There are a few levers that can help Uber grow both the top and bottom lines. First, airport rides. Rides to and from airports used to account for 15% of Mobility Gross Bookings. From the low during 2020, share of airport gross bookings have grown to 13% of Mobility. There is still room to get back and probably exceed the pre-pandemic levels. Additionally, the same goes for Mobility as a segment. Its Gross Bookings is still down by compared to the 2019 levels. Total GBs for Mobility in 2021 trailed that in 2019 by $14 billion. Once that gap is closed, the higher take rate from this segment can only help with the bottom line. Additionally, the next lever is ads. The ads business is growing healthily as annualized run rate rose to $225 million in Q1 FY2022, more than double what was reported a year ago. Almost one out of four Delivery merchants is an active advertiser on the platform. As Sponsored Video Ads is available on a pilot basis, we should see more merchants advertise and more ads revenue. Last but not least, new verticals. These verticals have been doing about $4 billion in annualized run rate every quarter in the last few months. That’s less than 10% for all Delivery GBs in 2021. Given the latest developments such as the deepened partnership with Albertson, the expansion of Eats in Germany, the new deal with BP, the collaboration with Rakuten and Amazon Prime in Japan, and the introduction of group ordering, I expect new verticals to grow substantially soon.
In summary, I find the earnings report positive. Uber stock has been battered for months as its price dropped by 44% in the last year. Folks are concerned about the business model and they have reasons to be. Uber functions as a middleman working with a lot of important stakeholders: consumers, drivers, merchants and lawmakers. Maintaining those relationships on a global scale in different cultures and political agendas is extremely difficult. For good measure, competition is fierce with deep pockets as well. To invest in the company means that one believes in flawless strategy AND execution. One down quarter wouldn’t do as much damage to Apple as it would to Uber because the former has a dominant market share and is in a much better position than the latter. With that being said, Uber management navigated a pandemic by pivoting to Delivery, which changed the business forever. Could another management team have done better? Possibly, but we never know. The fact that Uber now has a friendlier image than it did, that its Delivery business is an equal of Mobility and that it has other levers to pull is a testament to the work of the management. Just look at Lyft. Even though its revenue is smaller than Uber Americas, its revenue growth rate hasn’t recovered as quickly. That’s due to Delivery, because as mentioned above, Uber Mobility’s business is still down compared to the 2019 levels. That goes to show how important it was for Uber to react and execute effectively during the pandemic. While it’s highly challenging to stay competitive and create profit in this industry for factors mentioned above, it’s precisely such factors that can make Uber’s moat robust if they can get execution right. A big if, indeed. I get where the skeptics come from, but personally, I am still on the believer side, for now.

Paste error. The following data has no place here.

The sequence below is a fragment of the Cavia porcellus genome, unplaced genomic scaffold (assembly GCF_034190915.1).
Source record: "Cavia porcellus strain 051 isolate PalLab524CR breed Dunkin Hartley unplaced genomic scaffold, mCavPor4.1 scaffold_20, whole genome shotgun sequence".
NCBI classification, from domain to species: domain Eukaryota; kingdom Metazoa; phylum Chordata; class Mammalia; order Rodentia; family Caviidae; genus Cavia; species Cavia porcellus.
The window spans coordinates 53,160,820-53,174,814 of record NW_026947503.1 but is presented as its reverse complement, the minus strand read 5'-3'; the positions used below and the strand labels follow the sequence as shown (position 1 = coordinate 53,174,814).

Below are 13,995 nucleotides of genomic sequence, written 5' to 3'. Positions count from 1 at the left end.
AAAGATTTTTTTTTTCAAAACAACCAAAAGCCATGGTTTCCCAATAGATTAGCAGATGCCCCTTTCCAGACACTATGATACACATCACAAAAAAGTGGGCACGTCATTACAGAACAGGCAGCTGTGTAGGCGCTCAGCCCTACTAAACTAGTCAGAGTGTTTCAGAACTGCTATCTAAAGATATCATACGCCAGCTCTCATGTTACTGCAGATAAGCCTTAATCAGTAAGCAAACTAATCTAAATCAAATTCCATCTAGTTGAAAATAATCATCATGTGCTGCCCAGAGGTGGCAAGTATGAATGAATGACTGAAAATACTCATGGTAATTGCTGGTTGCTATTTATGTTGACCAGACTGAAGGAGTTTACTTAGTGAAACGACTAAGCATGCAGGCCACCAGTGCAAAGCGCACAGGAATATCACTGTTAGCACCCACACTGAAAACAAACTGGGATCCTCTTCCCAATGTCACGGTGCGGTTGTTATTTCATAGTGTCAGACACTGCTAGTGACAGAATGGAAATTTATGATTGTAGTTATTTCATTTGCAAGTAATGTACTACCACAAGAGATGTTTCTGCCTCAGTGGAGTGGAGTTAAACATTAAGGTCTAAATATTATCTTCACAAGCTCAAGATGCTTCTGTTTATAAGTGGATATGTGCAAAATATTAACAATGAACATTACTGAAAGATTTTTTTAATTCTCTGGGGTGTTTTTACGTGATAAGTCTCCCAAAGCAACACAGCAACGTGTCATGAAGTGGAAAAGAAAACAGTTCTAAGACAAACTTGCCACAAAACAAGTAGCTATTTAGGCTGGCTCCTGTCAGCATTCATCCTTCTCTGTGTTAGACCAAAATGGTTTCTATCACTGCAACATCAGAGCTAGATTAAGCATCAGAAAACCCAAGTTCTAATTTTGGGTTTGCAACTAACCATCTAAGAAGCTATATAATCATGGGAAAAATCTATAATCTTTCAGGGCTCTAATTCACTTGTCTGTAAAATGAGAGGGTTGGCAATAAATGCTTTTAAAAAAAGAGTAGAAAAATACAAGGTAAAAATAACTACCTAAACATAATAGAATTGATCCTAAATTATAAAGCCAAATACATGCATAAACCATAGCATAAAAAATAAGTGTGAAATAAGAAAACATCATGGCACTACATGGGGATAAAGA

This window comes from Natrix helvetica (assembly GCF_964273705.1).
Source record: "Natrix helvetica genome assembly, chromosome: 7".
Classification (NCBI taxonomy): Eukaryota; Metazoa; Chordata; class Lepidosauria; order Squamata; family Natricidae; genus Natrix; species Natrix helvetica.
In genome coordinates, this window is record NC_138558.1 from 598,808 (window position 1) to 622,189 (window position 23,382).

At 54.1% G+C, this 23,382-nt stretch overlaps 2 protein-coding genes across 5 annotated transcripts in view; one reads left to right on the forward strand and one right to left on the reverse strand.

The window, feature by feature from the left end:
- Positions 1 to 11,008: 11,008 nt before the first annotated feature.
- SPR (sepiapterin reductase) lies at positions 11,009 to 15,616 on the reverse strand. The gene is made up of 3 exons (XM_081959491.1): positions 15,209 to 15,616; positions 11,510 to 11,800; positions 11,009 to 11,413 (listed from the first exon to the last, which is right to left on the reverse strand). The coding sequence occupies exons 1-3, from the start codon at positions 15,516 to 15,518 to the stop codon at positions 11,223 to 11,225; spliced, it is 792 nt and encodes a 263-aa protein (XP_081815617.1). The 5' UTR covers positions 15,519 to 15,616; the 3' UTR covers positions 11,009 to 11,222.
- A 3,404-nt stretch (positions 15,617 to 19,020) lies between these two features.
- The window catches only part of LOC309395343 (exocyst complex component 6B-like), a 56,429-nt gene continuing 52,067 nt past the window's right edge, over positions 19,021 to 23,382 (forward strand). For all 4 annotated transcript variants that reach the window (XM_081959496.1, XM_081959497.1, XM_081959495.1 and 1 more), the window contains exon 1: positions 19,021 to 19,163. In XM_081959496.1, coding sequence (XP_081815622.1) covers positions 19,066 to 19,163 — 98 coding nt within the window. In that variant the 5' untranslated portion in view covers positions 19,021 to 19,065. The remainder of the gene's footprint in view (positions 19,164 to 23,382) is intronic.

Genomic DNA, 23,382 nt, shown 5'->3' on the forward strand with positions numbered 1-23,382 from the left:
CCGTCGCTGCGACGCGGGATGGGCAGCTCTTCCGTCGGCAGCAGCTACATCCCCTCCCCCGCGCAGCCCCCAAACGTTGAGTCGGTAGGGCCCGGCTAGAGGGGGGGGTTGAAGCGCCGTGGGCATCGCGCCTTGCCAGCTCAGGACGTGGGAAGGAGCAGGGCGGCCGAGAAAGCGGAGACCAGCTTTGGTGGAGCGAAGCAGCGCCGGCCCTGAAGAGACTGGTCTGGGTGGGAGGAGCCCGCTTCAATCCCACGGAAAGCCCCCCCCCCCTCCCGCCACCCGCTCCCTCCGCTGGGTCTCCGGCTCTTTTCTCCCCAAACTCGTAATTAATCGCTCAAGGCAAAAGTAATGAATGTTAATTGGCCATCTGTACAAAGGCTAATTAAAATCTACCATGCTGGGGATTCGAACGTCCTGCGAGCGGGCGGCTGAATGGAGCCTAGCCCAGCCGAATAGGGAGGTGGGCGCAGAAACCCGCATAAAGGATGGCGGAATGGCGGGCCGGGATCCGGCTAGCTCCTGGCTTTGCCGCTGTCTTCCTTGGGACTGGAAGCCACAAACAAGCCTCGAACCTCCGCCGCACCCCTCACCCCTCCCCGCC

Disclaimer: I own Uber stocks in my portfolio.